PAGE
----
Wednesday, March 19, 2014

My Birth Plan in Review

I'm mostly doing this for me for future births, but who knows- someone might find my birth plan helpful in determining what they do or don't want. I was thinking about the few things that I ended up abandoning from my birth plan but how, for the most part, my birth plan worked really well and I want to keep it for next time, but I also want to remember the things that didn't happen or that changed. So here is my annotated birth plan with the colored commentary being my follow up.

Birth Plan/Preferences for Induction
Mother: Stacy XXXX Father: Steven XXXX            Doula: Brittany XXXX

This birth plan is intended to express  the preference and desires we have for the  birth of our baby. It is not intended to be  a script. We fully realize that situations may arise such that our plan cannot and should  not be followed. However, we hope that  barring any extenuating circumstances, you  will be able to keep us informed and aware of  our options, and that informed consent will be obtained from myself or my husband for any procedure relating to mother or baby. Thank you. I totally copied this section word from word from an online example because I couldn't improve upon it!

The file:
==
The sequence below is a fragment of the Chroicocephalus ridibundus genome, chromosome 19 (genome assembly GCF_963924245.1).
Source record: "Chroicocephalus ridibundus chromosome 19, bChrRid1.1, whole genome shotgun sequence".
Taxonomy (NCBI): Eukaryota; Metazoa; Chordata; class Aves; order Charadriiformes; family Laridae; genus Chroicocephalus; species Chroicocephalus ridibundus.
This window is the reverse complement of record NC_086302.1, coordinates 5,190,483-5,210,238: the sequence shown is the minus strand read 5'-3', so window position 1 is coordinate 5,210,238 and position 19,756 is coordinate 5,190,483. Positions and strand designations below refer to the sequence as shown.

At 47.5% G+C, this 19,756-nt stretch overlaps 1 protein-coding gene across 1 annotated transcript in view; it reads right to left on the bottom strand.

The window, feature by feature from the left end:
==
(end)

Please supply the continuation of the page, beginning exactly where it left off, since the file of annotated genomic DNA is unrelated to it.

First stage (labor):
I would like the ability to labor outside of the bed. They were amazing about this and I would definitely, definitely request this next time. Sitting in bed felt pretty awful. My two favorite positions were sitting on the birth ball and being on my hands and knees in bed. Even with continuous monitoring, the nurses were amazing about not confining me to bed.
Do not offer pain medications. I will request them if desired. The doctor went over them with me about a million times before induction day, but the nurses never mentioned nor offered them. I did end up requesting them but luckily did not get them. I had a 'code word' to use with Steven and will plan on doing that again next time.
Brittany is certified in the TENS unit and I may use this during labor. If we use a doula next time (which I think we will!), I would probably leave this in there although I don't really know how much the TENS unit really helped. But I'd like to at least have the option. My doctor didn't know what this was but was open to us using it once I gave him information.